Over 500 BILLION plastic bottles are produced a year. In 2017 the beauty industry was responsible for 76.8 billion pieces of packaging alone. That number doesn’t include popular accessories such as applicators, scoops or sponges. Many of these items are not recyclable.
So where does it all go?
Even if you sort your recycling every week, only 9% of plastic is recycled.
NINE PERCENT!?! Why so little?
Plastic recycling is complicated. There are seven different types of plastic that can be recycled (and many others that cannot). Waste managers pick and choose which they’ll accept (often based on their secondary market value). When too many “wish-cycled” items contaminate a batch it gets trashed instead. It’s often cheaper for waste managers to burn or landfill plastic than process it responsibly. In 2018, Philadelphia famously burned over half their collected recyclables due to processing costs.
10% of all plastic generated every year ends up in our oceans. The Pacific Garbage Patch lies at the intersection of currents that have hurled plastic trash from all over the world’s oceans into a swirling pit estimated to be well over 270,000 square miles in size. It includes such as bags, bottles and toothbrushes, some of which are over 50 years old.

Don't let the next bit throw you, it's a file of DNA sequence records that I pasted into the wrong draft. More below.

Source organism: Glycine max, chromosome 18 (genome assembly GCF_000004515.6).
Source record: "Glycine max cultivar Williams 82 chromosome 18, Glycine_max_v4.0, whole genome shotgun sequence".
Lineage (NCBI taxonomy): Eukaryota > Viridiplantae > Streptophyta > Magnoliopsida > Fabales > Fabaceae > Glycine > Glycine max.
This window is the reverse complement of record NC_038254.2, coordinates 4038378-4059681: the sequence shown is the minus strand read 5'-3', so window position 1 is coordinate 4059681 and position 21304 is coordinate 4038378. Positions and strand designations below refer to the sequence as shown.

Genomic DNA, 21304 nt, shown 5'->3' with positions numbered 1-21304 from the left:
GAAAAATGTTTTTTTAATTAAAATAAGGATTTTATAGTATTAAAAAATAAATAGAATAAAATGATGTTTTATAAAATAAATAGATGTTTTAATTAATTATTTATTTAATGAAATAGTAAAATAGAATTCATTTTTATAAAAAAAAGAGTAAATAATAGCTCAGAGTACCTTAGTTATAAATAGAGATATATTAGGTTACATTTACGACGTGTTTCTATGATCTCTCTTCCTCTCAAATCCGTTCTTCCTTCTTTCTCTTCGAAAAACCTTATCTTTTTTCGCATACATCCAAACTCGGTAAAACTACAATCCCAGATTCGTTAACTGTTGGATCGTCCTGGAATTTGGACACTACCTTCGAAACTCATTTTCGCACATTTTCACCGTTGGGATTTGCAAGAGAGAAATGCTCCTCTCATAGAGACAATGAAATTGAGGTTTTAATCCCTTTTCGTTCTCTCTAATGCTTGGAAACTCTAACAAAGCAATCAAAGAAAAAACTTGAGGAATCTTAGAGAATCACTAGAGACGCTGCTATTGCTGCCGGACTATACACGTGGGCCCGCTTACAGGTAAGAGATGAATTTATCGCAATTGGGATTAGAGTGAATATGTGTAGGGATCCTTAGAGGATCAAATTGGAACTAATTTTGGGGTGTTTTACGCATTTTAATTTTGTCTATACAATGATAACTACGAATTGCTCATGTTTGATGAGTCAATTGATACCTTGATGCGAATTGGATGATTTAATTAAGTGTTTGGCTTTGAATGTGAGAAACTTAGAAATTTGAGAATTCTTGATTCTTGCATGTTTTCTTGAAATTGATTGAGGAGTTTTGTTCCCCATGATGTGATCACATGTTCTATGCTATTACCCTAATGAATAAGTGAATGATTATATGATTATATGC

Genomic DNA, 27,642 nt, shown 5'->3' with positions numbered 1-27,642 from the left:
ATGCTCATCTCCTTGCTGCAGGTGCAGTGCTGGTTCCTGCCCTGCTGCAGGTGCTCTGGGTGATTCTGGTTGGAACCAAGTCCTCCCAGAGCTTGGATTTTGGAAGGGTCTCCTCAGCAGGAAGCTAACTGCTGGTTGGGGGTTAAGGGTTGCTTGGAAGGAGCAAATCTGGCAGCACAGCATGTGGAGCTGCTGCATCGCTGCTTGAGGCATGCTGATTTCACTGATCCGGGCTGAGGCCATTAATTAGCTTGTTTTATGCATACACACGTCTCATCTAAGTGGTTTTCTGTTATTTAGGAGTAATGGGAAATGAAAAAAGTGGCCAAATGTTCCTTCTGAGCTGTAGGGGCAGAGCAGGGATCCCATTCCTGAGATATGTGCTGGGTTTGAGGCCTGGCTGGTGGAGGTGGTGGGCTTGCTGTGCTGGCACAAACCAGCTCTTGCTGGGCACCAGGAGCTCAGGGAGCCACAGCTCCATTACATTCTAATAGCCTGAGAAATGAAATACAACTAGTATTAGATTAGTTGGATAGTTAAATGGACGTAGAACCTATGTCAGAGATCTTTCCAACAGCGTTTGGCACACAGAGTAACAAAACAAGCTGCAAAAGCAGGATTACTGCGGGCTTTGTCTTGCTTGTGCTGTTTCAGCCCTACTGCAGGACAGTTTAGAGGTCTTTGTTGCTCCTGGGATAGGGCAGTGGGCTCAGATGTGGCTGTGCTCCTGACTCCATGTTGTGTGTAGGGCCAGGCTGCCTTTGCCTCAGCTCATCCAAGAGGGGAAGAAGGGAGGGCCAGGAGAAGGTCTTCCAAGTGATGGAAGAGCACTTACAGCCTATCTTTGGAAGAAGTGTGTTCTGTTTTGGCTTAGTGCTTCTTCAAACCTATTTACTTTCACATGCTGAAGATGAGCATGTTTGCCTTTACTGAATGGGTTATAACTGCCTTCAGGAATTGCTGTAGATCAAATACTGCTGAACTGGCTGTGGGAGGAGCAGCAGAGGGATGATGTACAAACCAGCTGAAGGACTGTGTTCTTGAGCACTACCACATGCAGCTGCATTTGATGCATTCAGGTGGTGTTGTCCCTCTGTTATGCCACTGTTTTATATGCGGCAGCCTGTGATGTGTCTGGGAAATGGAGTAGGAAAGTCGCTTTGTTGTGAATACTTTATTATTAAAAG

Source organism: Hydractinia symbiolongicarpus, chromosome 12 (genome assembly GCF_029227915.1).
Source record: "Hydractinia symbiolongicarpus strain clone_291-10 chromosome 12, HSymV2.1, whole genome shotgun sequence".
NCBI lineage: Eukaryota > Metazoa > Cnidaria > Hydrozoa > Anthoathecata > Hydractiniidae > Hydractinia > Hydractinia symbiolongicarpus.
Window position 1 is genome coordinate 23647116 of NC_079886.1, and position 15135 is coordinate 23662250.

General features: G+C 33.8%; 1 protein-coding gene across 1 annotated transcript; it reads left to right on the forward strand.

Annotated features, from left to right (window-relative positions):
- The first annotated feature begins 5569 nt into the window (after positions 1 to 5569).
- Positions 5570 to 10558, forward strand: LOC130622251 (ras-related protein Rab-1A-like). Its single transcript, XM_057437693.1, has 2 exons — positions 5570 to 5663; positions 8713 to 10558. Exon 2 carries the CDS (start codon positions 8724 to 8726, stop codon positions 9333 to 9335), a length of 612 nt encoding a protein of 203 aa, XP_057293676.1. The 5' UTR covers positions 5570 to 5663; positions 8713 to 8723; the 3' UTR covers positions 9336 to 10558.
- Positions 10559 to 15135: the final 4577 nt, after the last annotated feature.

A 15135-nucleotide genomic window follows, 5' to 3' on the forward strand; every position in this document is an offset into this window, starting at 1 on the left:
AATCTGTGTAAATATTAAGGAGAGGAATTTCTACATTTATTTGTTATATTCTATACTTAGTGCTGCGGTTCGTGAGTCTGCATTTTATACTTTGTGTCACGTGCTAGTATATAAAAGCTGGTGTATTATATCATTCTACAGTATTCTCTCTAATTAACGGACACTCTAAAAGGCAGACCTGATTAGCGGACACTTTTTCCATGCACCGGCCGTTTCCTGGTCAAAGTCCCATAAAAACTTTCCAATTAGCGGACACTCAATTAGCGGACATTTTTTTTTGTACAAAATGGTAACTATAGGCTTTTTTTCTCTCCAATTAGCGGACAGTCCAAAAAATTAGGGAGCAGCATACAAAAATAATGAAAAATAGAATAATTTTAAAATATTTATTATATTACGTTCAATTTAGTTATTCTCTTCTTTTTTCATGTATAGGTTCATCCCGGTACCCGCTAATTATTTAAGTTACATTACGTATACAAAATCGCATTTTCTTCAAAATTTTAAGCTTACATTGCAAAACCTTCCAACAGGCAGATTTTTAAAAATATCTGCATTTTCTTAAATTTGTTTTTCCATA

These items will continue slowly breaking down over the next 400 years. Many will never fully biodegrade. Instead, they’ll turn into micro-plastics. Tiny, fragmented particles that have been found in our drinking water, food and most species of marine birds and ocean life.
So how can we change?
Refuse single use plastic. Say “no thanks” to straws, plastic bottles and bags by bringing your own.
Reduce consumption of products excessively packaged in plastic. Buy in bulk when available.
Reuse or repurpose what you already have. Do you need more Tupperware or can you re-use the jar you bought filled with jam at the grocery store?
Recycle responsibly. After you’ve refused/reduced/reused you should have less going to the curb weekly.
Rot or compost materials like food scraps, paper and cardboard either at home, neighborhood or municipal composting facilities.